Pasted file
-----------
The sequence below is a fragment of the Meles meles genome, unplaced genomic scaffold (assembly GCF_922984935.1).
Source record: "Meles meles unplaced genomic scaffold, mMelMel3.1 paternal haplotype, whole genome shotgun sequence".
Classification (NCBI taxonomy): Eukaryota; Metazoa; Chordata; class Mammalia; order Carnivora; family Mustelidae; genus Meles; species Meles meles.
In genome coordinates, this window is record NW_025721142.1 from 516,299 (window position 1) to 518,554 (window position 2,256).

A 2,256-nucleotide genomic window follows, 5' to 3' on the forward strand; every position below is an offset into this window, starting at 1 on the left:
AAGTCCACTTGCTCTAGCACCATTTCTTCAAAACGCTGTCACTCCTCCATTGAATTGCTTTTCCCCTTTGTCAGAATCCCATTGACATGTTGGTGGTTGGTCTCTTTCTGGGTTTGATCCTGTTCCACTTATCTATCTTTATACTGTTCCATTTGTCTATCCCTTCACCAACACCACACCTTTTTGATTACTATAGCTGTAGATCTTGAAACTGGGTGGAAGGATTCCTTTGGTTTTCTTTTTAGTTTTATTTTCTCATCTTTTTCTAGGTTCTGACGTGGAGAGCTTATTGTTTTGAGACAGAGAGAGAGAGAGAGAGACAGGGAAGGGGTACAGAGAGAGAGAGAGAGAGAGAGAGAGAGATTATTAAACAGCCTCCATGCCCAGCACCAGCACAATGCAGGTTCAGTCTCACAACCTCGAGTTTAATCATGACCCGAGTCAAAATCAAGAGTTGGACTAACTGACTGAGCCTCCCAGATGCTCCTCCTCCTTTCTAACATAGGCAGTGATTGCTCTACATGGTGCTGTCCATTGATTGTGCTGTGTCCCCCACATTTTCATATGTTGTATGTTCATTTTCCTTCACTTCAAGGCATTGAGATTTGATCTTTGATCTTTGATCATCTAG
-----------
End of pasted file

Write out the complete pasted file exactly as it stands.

The sequence below is a fragment of the Meles meles genome, unplaced genomic scaffold (assembly GCF_922984935.1).
Source record: "Meles meles unplaced genomic scaffold, mMelMel3.1 paternal haplotype, whole genome shotgun sequence".
Classification (NCBI taxonomy): Eukaryota; Metazoa; Chordata; class Mammalia; order Carnivora; family Mustelidae; genus Meles; species Meles meles.
In genome coordinates, this window is record NW_025721142.1 from 516,299 (window position 1) to 518,554 (window position 2,256).

A 2,256-nucleotide genomic window follows, 5' to 3' on the forward strand; every position below is an offset into this window, starting at 1 on the left:
AAGTCCACTTGCTCTAGCACCATTTCTTCAAAACGCTGTCACTCCTCCATTGAATTGCTTTTCCCCTTTGTCAGAATCCCATTGACATGTTGGTGGTTGGTCTCTTTCTGGGTTTGATCCTGTTCCACTTATCTATCTTTATACTGTTCCATTTGTCTATCCCTTCACCAACACCACACCTTTTTGATTACTATAGCTGTAGATCTTGAAACTGGGTGGAAGGATTCCTTTGGTTTTCTTTTTAGTTTTATTTTCTCATCTTTTTCTAGGTTCTGACGTGGAGAGCTTATTGTTTTGAGACAGAGAGAGAGAGAGAGAGACAGGGAAGGGGTACAGAGAGAGAGAGAGAGAGAGAGAGAGAGATTATTAAACAGCCTCCATGCCCAGCACCAGCACAATGCAGGTTCAGTCTCACAACCTCGAGTTTAATCATGACCCGAGTCAAAATCAAGAGTTGGACTAACTGACTGAGCCTCCCAGATGCTCCTCCTCCTTTCTAACATAGGCAGTGATTGCTCTACATGGTGCTGTCCATTGATTGTGCTGTGTCCCCCACATTTTCATATGTTGTATGTTCATTTTCCTTCACTTCAAGGCATTGAGATTTGATCTTTGATCTTTGATCATCTAG